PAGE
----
RRU prof awarded grant for Eastern Canadian Métis research

New research by Royal Roads University Associate Professor Siomonn Pulla is looking at regional Métis history in Eastern Canada.

Pulla, an anthropologist who teaches in the College of Interdisciplinary Studies, is the co-investigator of a research grant from the Social Sciences and Humanities Research Council (SSHRC) of Canada to complete a genealogical investigation of the Acadian Métis of Nova Scotia.

The work, in collaboration with Carleton University professor Sebastian Malette, will support members of the Association des Acadiens-Métis Souriquois to develop fact-based genealogical profiles including kinship (genealogical) charts for their members. The grant builds on a larger piece of research funded through SSHRC’s Insight program. Pulla and Malette’s work will look at the diversity profile of Métis communities.

While trendy mail-in DNA sequencing is one way to investigate people’s heritage, Pulla says it doesn’t capture community or culture.

“DNA doesn’t equal culture. Your biological ancestry doesn’t mean you are part of a community,” says Pulla. “There is a huge cultural piece to being part of a community. It is a big part of the way you live your life.”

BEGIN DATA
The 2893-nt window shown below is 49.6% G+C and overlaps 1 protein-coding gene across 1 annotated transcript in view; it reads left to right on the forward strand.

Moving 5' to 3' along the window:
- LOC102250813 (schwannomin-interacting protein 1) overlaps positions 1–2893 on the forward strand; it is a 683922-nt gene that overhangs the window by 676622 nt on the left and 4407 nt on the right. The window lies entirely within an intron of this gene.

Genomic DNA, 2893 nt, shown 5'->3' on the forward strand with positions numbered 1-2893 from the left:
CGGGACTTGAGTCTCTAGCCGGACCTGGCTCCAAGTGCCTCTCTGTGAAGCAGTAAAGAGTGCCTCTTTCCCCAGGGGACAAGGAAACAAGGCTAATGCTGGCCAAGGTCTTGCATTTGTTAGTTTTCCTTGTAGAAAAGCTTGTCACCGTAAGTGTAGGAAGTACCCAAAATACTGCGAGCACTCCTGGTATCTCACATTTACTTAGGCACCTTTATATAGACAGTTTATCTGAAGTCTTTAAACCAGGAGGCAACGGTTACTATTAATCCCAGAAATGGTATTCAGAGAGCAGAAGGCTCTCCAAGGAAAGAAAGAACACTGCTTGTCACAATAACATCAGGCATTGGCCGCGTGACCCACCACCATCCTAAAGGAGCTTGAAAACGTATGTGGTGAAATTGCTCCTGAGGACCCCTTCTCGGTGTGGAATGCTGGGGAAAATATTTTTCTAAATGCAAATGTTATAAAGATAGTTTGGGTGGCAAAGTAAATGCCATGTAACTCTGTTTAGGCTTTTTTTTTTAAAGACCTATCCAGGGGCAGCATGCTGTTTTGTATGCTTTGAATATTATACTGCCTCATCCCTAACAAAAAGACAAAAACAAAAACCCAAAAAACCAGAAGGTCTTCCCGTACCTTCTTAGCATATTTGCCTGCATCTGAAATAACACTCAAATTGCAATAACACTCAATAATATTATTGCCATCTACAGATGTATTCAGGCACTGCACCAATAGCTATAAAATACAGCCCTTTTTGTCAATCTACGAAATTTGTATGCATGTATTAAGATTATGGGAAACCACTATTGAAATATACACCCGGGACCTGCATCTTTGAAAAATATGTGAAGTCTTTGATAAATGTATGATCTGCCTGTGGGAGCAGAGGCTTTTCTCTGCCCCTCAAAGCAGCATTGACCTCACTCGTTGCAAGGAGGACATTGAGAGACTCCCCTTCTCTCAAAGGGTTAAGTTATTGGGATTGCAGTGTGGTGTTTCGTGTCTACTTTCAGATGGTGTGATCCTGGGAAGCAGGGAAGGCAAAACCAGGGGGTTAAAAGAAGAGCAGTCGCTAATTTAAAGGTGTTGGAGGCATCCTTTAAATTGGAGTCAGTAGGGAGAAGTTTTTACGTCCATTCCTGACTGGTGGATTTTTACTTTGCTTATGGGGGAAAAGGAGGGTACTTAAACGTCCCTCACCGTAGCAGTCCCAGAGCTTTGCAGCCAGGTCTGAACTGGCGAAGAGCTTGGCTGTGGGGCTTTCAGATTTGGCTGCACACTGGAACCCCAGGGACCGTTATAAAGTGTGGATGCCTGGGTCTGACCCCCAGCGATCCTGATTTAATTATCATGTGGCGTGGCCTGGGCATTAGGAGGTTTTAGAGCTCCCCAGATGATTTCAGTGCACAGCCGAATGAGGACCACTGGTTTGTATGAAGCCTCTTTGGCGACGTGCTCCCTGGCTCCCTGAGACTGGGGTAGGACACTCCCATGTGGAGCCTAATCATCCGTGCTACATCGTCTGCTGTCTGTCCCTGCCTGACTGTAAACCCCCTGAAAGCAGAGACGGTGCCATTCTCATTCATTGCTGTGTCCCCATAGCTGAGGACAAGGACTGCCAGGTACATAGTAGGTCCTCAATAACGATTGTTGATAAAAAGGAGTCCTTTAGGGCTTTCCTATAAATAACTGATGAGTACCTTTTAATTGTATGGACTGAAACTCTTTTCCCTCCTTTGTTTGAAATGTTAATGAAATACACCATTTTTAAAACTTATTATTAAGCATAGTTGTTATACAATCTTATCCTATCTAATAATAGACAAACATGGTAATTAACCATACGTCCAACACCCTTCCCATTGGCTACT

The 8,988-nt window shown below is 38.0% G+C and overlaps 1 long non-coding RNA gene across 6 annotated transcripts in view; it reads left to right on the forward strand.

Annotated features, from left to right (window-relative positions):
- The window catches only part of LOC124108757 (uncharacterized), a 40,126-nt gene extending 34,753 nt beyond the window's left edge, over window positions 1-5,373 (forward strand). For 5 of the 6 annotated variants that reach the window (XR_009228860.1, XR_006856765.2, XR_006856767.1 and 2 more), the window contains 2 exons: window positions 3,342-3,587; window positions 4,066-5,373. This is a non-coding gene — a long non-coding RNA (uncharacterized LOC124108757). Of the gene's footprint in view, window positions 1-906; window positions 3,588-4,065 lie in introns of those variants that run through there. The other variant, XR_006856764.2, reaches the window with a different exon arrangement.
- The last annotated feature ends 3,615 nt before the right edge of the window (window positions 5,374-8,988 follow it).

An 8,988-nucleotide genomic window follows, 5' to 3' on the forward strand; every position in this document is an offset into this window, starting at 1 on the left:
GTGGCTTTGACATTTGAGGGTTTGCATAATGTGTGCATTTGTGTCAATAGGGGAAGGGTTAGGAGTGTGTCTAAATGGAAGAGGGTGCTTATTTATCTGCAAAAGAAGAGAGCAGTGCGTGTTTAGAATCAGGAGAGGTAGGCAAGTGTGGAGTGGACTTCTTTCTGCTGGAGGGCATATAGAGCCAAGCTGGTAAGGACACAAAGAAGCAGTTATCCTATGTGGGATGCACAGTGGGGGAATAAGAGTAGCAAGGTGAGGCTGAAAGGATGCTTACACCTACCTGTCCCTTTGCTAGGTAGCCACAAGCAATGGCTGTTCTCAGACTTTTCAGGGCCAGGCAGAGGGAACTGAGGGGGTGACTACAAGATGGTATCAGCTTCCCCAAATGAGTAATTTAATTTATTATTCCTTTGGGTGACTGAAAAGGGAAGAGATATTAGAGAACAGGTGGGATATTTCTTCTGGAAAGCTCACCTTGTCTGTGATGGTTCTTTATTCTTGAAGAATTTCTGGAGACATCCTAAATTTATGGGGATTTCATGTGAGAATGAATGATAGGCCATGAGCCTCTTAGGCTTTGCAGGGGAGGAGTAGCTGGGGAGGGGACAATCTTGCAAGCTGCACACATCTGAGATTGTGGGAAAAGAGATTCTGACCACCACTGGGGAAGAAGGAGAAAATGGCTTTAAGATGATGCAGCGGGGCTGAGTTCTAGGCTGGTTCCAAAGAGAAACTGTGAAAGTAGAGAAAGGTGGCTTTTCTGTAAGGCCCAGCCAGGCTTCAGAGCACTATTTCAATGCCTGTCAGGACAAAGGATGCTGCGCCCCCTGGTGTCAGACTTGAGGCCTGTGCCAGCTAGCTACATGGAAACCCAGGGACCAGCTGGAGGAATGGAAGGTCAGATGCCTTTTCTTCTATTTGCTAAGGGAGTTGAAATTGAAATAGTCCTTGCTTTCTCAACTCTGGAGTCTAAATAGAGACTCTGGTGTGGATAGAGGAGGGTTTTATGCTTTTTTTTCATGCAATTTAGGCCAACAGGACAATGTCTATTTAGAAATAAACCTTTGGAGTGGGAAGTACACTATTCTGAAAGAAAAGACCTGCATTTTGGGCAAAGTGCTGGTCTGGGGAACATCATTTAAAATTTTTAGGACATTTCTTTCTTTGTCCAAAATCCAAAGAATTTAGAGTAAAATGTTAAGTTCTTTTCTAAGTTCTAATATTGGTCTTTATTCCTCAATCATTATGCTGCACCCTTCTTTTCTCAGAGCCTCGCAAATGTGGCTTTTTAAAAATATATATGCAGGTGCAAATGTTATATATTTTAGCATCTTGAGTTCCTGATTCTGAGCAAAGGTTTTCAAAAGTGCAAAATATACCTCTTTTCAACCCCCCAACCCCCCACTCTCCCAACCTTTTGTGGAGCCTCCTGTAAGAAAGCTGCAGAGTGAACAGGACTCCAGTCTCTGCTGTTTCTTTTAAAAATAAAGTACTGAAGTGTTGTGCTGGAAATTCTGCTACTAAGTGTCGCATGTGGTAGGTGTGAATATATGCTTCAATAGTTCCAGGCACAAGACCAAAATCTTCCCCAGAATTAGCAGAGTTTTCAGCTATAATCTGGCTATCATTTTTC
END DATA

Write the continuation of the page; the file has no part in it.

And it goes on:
How do you define a culture?

“When we talk about Métis, we think of a singular group, but there are many regional identities of Métis,” says Pulla. “It is not just about theories and obtuse books. What if we started talking about who Métis people are across Canada, and their contributions to the building of Canada, from the East coast to the West coast and all the way to the Arctic Ocean?”

Pulla is often called to give expert testimony in legal cases hinging on what it is to be Métis.

This research will also study legal arguments from the 2017 court case against Jackie Vautour, a Métis man arrested for harvesting soft-shelled clams within Kouchibouguac National Park in New Brunswick. Pulla says that the research team is trying to piece together what Jackie Vautour’s Métis ancestry looks like.

“Maybe if we had been able to support him earlier, he might have won the case. On one level we are pushing back against a very powerful narrative about who Métis is and what are Métis cultures in Canada,” says Pulla, adding that there are still outstanding questions of how Métis are defined under Section 35 of the Canadian Constitution. “So, there is a big political piece that can have direct consequences to people’s lives.”

Pulla says his research is designed to be sharable and accessible, and he hopes it will help better our understanding of Metis culture and support communities and people who are working on practical issues.